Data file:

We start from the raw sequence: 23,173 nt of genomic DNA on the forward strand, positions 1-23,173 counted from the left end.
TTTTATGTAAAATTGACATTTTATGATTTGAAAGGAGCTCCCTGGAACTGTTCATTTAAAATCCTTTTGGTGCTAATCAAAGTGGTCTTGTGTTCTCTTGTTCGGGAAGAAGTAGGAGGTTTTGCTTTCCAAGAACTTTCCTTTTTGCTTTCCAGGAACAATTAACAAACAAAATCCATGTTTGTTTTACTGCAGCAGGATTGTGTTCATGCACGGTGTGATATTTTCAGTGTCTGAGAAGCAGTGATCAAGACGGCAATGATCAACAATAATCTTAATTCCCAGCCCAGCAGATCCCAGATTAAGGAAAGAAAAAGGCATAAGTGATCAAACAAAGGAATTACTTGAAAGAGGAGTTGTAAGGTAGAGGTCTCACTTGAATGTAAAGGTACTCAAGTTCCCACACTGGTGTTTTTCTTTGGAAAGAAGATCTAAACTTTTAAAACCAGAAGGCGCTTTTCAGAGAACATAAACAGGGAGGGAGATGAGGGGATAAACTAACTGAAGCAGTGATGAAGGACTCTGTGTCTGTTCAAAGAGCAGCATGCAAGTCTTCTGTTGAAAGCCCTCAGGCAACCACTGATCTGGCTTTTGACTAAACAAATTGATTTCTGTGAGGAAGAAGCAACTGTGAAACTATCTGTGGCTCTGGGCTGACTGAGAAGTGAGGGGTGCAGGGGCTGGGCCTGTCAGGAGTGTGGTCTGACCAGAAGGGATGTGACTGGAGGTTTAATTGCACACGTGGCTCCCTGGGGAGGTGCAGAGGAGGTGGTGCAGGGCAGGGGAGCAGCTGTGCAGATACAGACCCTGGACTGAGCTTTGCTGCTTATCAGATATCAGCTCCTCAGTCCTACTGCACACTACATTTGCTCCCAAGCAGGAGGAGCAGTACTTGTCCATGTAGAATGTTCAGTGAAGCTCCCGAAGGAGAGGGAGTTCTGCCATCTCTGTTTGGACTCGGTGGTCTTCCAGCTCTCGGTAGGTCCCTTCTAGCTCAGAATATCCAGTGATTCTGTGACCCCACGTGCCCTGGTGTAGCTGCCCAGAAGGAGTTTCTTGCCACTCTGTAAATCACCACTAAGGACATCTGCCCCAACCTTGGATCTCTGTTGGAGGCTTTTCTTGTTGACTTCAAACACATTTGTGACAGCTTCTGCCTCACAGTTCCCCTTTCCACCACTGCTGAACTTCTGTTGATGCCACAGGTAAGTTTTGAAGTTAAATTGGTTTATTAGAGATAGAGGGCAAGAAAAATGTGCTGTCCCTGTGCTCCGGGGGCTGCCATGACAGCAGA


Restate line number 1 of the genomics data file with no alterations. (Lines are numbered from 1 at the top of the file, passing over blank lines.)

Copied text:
We start from the raw sequence: 23,173 nt of genomic DNA on the forward strand, positions 1-23,173 counted from the left end.